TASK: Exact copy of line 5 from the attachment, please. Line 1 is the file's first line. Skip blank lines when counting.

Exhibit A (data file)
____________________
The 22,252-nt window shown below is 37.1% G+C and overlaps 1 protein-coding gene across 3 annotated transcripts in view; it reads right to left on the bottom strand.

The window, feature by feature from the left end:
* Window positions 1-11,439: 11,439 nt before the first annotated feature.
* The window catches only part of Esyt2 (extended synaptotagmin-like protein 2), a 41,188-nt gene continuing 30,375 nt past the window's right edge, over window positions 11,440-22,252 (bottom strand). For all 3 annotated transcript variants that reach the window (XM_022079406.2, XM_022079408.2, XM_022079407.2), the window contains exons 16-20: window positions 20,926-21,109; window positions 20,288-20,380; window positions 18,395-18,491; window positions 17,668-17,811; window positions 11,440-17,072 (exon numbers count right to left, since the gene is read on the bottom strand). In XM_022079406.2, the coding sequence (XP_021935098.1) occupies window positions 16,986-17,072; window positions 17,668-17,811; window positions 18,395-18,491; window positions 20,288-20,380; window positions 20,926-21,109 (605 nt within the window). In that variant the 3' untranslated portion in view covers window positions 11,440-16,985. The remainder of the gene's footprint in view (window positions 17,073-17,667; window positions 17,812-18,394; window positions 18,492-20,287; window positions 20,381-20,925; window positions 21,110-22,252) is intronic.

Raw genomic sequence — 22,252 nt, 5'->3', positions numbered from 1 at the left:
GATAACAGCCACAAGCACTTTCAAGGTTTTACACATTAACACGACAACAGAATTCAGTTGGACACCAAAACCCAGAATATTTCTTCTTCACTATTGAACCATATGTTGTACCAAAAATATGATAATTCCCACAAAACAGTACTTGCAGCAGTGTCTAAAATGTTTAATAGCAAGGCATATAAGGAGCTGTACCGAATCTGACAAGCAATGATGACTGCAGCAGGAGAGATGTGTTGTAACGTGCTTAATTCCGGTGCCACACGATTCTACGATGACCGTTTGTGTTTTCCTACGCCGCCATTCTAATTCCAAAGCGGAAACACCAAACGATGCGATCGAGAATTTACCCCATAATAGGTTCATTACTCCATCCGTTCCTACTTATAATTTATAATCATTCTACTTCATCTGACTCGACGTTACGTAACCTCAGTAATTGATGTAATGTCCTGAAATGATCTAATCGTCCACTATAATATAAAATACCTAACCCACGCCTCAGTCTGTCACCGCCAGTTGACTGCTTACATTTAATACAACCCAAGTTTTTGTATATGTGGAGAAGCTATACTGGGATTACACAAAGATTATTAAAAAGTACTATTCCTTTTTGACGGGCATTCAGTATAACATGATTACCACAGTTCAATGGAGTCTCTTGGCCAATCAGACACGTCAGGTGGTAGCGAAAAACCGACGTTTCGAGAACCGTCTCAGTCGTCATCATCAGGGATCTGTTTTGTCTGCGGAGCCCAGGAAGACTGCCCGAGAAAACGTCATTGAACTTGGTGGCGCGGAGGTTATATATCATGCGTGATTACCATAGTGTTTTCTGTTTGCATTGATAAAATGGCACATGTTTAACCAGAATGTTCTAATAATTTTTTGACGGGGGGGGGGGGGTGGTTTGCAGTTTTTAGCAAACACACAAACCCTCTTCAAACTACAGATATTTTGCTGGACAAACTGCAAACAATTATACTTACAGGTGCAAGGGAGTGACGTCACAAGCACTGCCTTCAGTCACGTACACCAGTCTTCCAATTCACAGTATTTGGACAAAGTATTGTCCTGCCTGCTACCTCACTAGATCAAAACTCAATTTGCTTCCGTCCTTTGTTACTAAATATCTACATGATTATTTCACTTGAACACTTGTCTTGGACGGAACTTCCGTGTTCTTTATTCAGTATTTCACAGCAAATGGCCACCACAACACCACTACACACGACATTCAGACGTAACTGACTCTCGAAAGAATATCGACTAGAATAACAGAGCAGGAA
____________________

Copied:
Raw genomic sequence — 22,252 nt, 5'->3', positions numbered from 1 at the left: